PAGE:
Miss A Columnist

Shari (Wargo) Stamps is a writer/editor, teacher, photographer, and mom. After graduating with a degree in creative writing from San Francisco State University, Shari covered education for a local newspaper, then began work as a content assistant at the George Lucas Educational Foundation, where she learned a ton about the state of education, contacting celebrities for interviews, and fun HTML and video tricks. Aside from writing for online and print publications, Shari talks about mommy life, products she loves, and great upcoming deals and events at her blog Savy Every Day. Shari is a new mama who enjoys organizing family adventures, meals, and activities in the Bay Area. She has a passion for eating delicious food, Irish countrysides, movies and events, visiting the Palace of Fine Arts, rose flavored gelato, and basically all the glorious wonders that San Francisco has to offer women, moms, and families.

Walt Disney Family Museum In San Francisco

Photo Credit: Walt Disney Family Museum

In 2009, the Walt Disney Family Foundation opened a 40,000 square foot museum in the Presidio about Walt Disney. It took three old military buildings (barracks), 35 fire extinguishers, 138,000 cables, 224 monitors, and 847 days to complete the Walt Disney Family Museum. I recently went to the museum, and the result of all this hard work is spectacular.

I remember going on family vacations to museums when I was in elementary school and feeling bored and miserable, so I wasn’t sure what to expect once I entered the Walt Disney Family Museum. Fortunately, I’m not in elementary school anymore, and a lot has changed since then. The museum is interactive, visual, and seamlessly integrates physical artifacts with video, audio, information, and creativity. With so many different ways to engage visitors, the museum is a fun, inspiring and educational place for children of all ages, as well as adults in all walks of life.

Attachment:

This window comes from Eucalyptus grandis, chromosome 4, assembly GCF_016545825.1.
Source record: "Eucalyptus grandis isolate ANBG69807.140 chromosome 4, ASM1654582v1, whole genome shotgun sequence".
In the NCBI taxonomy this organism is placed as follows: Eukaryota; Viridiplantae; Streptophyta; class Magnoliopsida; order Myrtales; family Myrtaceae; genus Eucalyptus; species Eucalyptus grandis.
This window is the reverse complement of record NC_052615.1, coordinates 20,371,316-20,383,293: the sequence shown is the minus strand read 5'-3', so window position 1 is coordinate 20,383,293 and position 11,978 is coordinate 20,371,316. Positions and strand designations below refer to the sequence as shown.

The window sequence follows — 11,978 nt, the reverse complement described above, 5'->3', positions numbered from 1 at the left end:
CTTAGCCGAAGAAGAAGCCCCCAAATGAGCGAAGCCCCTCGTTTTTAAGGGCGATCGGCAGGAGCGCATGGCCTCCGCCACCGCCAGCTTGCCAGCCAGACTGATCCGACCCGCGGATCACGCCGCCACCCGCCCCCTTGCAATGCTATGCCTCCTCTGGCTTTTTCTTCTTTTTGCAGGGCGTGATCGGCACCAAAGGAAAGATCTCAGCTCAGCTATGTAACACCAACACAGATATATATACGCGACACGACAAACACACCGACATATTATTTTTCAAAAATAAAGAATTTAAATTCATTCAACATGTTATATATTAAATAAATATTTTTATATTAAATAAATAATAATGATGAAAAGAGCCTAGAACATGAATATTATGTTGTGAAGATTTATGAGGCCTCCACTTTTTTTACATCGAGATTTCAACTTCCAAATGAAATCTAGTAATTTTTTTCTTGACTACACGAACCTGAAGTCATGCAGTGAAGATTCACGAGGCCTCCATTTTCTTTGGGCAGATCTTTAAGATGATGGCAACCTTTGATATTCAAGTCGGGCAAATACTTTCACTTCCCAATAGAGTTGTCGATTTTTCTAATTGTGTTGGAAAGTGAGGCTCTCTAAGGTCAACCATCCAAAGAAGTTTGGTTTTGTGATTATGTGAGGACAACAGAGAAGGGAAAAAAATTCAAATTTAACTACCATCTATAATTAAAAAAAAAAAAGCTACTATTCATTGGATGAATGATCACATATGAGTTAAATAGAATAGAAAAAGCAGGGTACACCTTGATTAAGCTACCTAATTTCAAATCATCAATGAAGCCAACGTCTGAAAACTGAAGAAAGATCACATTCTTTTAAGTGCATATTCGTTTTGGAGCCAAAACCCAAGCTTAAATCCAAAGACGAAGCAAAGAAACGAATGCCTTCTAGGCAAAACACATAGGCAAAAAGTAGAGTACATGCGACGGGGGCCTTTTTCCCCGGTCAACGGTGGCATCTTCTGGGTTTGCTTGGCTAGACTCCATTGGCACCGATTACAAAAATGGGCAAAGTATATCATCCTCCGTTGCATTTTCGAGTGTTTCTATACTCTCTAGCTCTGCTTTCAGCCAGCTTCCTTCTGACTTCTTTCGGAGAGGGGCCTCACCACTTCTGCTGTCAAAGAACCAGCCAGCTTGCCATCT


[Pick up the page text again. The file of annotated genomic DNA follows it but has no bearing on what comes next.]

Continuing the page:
Photo Credit: Walt Disney Family Museum

Upon entry, you step in the first of 10 galleries, which take you on a journey across Walt Disney’s life as a son, brother, artist, American, business man, innovator, husband, and father. Throughout the galleries are extremely detailed exhibits with letters from Disney to family, original sketches, audio from Disney or a family member telling a story appropriate to the timeline for the gallery you are visiting, and video. The first gallery talks about Disney’s early life, and it is here that I first noticed the different curtains that adorn the back of each exhibit to give a feel and texture to each piece as you move through the galleries. Little details like the changing curtains, videos playing in the letters of Hollywood in the second gallery, and changing videos playing on several different vintage TV screens in the ninth gallery (about the 1950s and 1960s) really make this museum remarkable. It was fun to see how many drawings it took to make one fluid movement in the original Mickey Mouse cartoons on a wall of drawings in the second (Hollywood) gallery. It was also neat to learn that making Snow White was a huge risk for Disney, and Bank of America, and about how Disney innovated animation with the use of a giant multi-lens camera (on display), which allowed animation to look more like you were watching a live moving picture with depth and changing, moving backgrounds in and out of focus.